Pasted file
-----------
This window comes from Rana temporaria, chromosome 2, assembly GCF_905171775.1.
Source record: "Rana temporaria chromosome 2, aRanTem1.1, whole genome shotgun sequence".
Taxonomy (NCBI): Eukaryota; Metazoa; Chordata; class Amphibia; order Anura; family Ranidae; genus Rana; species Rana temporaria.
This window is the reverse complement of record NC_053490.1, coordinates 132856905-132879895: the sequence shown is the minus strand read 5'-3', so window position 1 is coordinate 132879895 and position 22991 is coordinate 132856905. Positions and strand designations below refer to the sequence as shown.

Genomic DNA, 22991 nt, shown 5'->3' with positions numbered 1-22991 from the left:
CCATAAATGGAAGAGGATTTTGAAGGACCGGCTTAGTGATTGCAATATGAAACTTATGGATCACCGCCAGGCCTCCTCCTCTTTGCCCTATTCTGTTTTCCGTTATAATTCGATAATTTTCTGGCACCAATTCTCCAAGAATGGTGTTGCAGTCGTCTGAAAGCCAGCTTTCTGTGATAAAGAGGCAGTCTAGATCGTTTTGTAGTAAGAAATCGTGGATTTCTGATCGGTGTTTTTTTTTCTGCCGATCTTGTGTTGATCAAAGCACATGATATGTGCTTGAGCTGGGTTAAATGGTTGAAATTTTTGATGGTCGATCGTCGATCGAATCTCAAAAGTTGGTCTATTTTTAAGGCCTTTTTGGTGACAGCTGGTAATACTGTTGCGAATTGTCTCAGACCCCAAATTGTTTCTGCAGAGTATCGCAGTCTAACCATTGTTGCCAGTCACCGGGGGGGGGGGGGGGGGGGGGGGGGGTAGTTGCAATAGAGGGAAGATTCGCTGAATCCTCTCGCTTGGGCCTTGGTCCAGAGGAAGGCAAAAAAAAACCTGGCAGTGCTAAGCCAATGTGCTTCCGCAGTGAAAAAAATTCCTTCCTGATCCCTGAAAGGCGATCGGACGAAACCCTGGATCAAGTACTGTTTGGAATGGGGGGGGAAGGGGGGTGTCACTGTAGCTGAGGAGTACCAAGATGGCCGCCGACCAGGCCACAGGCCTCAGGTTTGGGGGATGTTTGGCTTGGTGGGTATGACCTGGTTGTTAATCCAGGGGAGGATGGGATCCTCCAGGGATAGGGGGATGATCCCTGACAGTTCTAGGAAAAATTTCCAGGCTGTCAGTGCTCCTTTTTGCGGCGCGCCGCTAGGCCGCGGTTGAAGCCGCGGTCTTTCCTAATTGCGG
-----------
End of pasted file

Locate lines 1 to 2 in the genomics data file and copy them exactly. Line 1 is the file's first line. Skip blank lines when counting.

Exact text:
This window comes from Rana temporaria, chromosome 2, assembly GCF_905171775.1.
Source record: "Rana temporaria chromosome 2, aRanTem1.1, whole genome shotgun sequence".